I attended a clinic with Ulla Parker on September 13th at the fabulous facility of Cedar Creek Farm.     Ulla Parker is a Danish native and resides on the Eastern Shore of Maryland. She is a Master Bereiter and USDF silver medalist. She has trained with and worked for top trainers in both Europe and the States, among them Mikala Gundersen, Lars Petersen and Scott Hassler. She has ridden in clinics with Michael Klimke, Debbie McDonald, Ingo Pape and Steffen Peters.  She won the East Coast Selection Trial for 6 year olds in 2012 and was qualified to go to Verden. In 2014 her students earned Silver medals, Regional Championships, BLM championships and placed in the top 10 at the National Championship. 

If you can’t tell…. Ulla is a great trainer and gets great results!

I have to admit when I saw the lineup of riders I was a bit nervous.   My trainer, who is a fabulous rider of course, was riding two horses at the clinic and some of the other riders were Ulla’s regular students and rode as high as Prix St. Georges and have won multiple medals and awards.   Pretty intimidating company.

I recently purchased a four year old Quarter Horse who is just learning dressage and as a rider I have only shown Intro Level.  I had to wonder if I was shooting a bit high coming to a clinic with so many good riders.  Would I be disappointing to teach?  Would the other riders wonder why someone at my level thought I could come to the same clinic as them?  But I had helped organize the clinic and figured I should certainly attend and do my best.

I arrived shortly after my instructor starting riding so I got to watch some of her lesson.   It was going fabulous of course – her and her student’s horse looked great and Ulla was giving out her trademark phrase of “Yaaaah.   That looks good.”  Not that I wanted something bad to happen during their lesson but I may have felt a bit more confident going into mine if it wasn’t going quite so well!

I was next in the lineup and we began in the walk, working on bend and staying on the circle.    Ulla pointed out that when my mare’s outside shoulder drifted out I needed more inside leg because it meant we were not going forward enough to get the proper bend.  I had been giving her a bit more outside leg so this was a good “aha” moment for me.    Forward movement is key to getting good bend.  Ulla said, “think of it like a bicycle.  If you aren’t going forward enough, you won’t be able to steer.”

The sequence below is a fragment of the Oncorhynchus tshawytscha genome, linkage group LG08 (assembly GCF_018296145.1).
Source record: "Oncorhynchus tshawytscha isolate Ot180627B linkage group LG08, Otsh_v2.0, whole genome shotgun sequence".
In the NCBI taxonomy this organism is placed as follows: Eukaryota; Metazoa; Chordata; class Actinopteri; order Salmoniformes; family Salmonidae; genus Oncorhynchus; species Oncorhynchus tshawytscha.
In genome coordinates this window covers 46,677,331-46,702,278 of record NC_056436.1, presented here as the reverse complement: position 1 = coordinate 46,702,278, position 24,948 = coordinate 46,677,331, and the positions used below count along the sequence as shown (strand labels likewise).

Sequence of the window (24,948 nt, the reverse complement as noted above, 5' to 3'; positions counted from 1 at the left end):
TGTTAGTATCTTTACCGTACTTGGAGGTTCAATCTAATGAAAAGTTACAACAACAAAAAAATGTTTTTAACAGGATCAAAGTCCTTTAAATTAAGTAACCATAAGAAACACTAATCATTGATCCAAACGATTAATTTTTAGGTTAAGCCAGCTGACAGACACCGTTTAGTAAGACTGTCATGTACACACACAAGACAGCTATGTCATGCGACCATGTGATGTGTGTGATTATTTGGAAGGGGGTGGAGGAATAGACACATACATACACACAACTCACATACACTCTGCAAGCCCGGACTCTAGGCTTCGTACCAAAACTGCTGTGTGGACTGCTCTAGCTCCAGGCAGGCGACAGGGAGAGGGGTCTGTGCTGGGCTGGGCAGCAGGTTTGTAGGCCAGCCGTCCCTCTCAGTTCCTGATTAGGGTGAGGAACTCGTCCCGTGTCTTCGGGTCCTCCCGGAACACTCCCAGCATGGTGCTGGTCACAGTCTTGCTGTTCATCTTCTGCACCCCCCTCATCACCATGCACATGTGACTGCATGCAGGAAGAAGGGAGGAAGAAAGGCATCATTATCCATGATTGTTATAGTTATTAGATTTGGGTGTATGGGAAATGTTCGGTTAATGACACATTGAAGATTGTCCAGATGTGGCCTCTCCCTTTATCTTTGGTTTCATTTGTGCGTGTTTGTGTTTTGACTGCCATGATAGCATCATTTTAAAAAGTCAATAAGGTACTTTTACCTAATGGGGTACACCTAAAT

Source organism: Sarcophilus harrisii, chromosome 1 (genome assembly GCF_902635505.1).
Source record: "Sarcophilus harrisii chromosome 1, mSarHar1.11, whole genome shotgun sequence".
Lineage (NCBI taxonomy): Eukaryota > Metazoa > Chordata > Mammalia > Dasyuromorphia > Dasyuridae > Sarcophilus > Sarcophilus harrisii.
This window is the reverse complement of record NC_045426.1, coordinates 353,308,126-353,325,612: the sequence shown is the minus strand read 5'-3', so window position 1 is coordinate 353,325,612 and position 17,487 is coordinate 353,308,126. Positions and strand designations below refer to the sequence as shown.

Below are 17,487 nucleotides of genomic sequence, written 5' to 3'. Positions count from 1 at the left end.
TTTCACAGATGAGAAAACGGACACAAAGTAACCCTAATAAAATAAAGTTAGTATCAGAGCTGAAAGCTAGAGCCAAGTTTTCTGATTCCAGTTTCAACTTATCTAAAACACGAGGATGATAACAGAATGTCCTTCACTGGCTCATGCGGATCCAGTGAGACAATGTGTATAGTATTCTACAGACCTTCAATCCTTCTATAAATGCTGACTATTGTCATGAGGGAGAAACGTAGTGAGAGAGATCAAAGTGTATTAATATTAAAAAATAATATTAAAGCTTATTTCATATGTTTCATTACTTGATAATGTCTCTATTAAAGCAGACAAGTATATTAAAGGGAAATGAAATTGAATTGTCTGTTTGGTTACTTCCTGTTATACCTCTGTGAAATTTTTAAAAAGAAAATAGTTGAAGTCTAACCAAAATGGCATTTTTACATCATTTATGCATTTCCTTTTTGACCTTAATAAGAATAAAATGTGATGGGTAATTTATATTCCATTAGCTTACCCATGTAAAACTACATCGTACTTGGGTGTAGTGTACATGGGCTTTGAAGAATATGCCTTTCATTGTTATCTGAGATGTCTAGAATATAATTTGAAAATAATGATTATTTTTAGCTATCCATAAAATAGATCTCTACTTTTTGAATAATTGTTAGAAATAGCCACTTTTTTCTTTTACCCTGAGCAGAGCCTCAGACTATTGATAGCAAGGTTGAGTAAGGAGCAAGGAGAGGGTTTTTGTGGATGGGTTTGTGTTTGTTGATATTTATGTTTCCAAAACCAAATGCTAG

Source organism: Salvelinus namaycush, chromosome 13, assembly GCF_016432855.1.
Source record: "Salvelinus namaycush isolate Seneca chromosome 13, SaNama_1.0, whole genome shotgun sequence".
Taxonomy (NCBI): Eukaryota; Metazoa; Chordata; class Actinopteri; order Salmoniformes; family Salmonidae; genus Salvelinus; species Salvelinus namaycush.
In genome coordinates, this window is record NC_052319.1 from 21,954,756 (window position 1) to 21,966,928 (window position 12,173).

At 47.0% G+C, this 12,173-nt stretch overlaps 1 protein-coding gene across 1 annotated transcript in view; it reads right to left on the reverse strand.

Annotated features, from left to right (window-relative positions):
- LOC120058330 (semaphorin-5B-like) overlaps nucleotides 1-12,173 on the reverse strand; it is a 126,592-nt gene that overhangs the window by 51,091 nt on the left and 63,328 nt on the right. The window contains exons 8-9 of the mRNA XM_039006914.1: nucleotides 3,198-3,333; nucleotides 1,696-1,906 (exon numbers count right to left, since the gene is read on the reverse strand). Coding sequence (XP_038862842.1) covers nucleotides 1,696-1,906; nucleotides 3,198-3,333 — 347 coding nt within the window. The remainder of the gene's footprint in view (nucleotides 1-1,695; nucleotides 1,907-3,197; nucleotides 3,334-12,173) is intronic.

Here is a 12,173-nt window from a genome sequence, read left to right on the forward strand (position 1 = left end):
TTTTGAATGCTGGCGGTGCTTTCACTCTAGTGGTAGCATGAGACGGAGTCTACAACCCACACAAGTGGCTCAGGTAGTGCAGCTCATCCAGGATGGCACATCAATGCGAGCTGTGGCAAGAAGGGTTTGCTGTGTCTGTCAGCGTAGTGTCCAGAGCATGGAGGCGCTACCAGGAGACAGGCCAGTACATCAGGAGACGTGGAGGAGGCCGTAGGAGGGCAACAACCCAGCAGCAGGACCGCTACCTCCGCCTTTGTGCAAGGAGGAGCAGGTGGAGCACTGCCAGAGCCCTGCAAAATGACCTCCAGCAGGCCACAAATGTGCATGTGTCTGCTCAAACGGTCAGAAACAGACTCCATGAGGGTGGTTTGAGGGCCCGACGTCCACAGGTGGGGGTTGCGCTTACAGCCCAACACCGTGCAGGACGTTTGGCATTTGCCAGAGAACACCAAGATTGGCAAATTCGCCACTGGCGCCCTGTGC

She also pointed out that I let my mare get away with bits of naughtiness without correcting it immediately.  For example, there are times she evades by moving off sideways and she reminded me I need to correct it strongly and quickly or she would learn evasion was possible.  It has to be 100% clear to her that she won’t get away with any evasion, ever.

Other items we worked on were the fine line between going with the forward movement without giving it away and making sure the inside hind leg was pushing.  I have a tendency to ask for more forward motion but then guard against what “might” happen.  It’s a bad habit because it will shut down a young horse that should be learning forward is a good thing.   With a little bit of coaching, I got the trot and the kudos from Ulla we were searching for, “Don’t accept anything but this trot…. Yaaaaah!”

I learned a lot during my lesson but I learned something really monumental as I watched the other lessons after mine.   I kept hearing the same things I had heard during my lesson.  Sure they were doing more advanced movements and wow, their horses were beautiful and strong and talented but in the end dressage is about the basics over and over again and even at the higher levels, the basics are essential.

I heard, “Get the hind leg and keep her connected.”  Later when one rider was practicing their counter canter, I heard, “you need to ride counter canter just like you do regular canter – don’t be afraid to let it out and bring it back in.   Be careful she is not running.  She needs to push.  Bring her back in with a quick hind leg.”   And then, “Tell those hind legs to push, not just move.. … yaaah… beautiful!”  

Later I heard, “Goal is to keep the same rhythm in the trot…Collect a bit more but keep the same rhythm.”

Okay… so they were doing much more advanced movements than us but in the end they were still working on keeping the hind leg pushing and keeping a regular tempo, just like me and my mare.   

After the clinic I asked Ulla who she likes to teach, expecting her to say the top level riders.   She surprised me by saying, “what I love is the ‘aha’ moments and that happens at all levels.  I just like to teach someone with an open mind who is willing to learn.”

What an ‘aha’ moment for me.  There is no reason to be intimidated about riding in clinics, no matter the level of the other riders.    Dressage is about where you and your horse are at that moment, trying your best and improving on what you did yesterday.   At every level the basics are still important and something we all go back to over and over again – keep that pushing power going from behind, maintain the bend, straightness and relaxation.

Some other great tips I heard:

  • Half halt before and after the movement so she doesn’t get too strong in your hands.  Always start and finish with a good half halt.
  • The half halt needs to be a little bit stronger when she is not engaging in the back end right at the start so you don’t have to correct so hard later.
  • It’s not enough that she comes back in collection, she needs to keep the swing her back too.
  • Keep steady, positive tension in the reins.  He can’t come through if you keep throwing it away.
  • Use transitions.  Bring her back, push her forward.   Change the transitions up to get that inside hind leg working.
  • Don’t use the outside rein to hold him to the track.  He has to do it because of your inside leg.

So what is my take away message?  Attend clinics!   I hear from folks all the time why they don’t attend – “I don’t like people to see me ride.”  “I need to get more lessons before I can go.”  And my favorite, “I’d be a waste of the clinician’s time.”

You aren’t ever a waste of a clinician’s time.  Remember that they all began at the bottom and most of them begin at the bottom over and over again as they bring along new horses.   What is important is that you come with the open mind Ulla mentioned, the willingness to learn and the ability to listen and work hard during your lesson. 

Hope to see you at the clinics!